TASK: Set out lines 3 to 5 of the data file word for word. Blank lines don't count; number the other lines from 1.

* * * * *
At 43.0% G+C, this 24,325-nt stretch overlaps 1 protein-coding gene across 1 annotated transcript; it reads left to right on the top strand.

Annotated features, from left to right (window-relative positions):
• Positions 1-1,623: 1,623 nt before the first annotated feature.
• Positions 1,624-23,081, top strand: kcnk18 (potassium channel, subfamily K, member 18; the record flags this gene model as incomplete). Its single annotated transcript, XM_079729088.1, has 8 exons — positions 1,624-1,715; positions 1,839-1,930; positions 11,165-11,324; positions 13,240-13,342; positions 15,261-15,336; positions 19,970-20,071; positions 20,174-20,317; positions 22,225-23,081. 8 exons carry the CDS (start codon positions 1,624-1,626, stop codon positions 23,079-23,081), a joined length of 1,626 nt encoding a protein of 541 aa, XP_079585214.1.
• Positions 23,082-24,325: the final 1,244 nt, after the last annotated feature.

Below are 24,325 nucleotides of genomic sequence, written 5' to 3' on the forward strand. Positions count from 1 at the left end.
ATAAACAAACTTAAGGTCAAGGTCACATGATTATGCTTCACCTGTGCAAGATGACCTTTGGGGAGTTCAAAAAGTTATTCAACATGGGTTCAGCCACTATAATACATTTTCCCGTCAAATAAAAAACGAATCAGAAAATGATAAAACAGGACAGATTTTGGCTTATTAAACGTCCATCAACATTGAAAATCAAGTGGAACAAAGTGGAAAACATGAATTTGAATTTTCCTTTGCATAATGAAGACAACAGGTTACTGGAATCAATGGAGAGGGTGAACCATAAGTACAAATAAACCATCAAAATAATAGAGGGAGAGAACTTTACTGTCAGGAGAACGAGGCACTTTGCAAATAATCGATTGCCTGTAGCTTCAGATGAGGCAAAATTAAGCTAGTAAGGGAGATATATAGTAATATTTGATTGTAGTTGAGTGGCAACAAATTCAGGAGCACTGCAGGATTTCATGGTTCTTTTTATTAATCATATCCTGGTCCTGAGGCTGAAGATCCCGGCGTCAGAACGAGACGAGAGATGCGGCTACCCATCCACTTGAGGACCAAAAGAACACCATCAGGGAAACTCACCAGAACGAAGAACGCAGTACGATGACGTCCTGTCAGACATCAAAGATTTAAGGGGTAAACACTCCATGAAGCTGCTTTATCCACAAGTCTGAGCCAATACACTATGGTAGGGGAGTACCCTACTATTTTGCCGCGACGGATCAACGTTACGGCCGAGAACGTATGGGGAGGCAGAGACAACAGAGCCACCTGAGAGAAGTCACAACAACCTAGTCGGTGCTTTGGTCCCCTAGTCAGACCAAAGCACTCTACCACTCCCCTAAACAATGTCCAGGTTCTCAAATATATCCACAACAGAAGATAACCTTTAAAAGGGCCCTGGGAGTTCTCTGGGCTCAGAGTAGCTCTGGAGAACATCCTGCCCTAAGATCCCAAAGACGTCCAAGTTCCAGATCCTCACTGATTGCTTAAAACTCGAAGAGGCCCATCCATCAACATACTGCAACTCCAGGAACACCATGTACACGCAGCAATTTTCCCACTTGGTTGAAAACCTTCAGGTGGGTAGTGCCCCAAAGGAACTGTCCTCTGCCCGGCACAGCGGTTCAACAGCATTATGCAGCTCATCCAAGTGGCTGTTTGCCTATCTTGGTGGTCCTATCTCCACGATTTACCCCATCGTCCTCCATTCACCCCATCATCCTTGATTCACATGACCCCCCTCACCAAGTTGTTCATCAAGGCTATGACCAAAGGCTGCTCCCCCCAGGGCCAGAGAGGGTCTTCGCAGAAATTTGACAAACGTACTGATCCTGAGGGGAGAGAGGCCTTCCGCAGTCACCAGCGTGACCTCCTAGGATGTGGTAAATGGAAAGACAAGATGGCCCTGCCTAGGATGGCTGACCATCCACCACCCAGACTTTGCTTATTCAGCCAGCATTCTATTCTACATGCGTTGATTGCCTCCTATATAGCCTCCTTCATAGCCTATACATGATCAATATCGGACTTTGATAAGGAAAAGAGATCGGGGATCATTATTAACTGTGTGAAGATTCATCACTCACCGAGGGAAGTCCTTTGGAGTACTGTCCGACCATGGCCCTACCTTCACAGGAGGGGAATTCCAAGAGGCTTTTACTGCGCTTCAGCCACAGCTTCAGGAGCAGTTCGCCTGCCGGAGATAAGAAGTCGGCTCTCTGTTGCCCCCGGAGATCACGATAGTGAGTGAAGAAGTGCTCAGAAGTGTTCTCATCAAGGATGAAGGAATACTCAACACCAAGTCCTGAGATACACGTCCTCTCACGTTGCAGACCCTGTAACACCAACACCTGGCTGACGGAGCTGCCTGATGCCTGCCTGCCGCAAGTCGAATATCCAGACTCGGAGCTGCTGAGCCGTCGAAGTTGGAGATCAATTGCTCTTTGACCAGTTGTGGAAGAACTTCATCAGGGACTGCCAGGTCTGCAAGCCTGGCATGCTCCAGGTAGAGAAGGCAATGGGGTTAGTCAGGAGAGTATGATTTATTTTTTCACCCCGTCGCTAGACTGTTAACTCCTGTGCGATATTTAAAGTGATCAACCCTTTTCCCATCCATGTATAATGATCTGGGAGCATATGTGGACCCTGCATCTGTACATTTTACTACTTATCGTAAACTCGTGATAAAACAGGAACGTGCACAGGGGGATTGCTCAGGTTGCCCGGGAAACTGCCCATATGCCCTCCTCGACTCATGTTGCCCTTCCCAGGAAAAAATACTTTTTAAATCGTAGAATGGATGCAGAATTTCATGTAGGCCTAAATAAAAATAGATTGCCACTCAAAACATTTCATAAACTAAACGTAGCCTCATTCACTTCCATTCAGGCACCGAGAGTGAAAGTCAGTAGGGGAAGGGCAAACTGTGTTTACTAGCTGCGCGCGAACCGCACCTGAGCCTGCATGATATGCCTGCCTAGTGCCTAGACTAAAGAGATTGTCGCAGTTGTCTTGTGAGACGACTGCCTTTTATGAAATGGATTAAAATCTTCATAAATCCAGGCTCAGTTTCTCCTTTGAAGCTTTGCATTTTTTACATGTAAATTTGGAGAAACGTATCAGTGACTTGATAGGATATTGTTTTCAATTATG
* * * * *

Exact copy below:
• Positions 1-1,623: 1,623 nt before the first annotated feature.
• Positions 1,624-23,081, top strand: kcnk18 (potassium channel, subfamily K, member 18; the record flags this gene model as incomplete). Its single annotated transcript, XM_079729088.1, has 8 exons — positions 1,624-1,715; positions 1,839-1,930; positions 11,165-11,324; positions 13,240-13,342; positions 15,261-15,336; positions 19,970-20,071; positions 20,174-20,317; positions 22,225-23,081. 8 exons carry the CDS (start codon positions 1,624-1,626, stop codon positions 23,079-23,081), a joined length of 1,626 nt encoding a protein of 541 aa, XP_079585214.1.
• Positions 23,082-24,325: the final 1,244 nt, after the last annotated feature.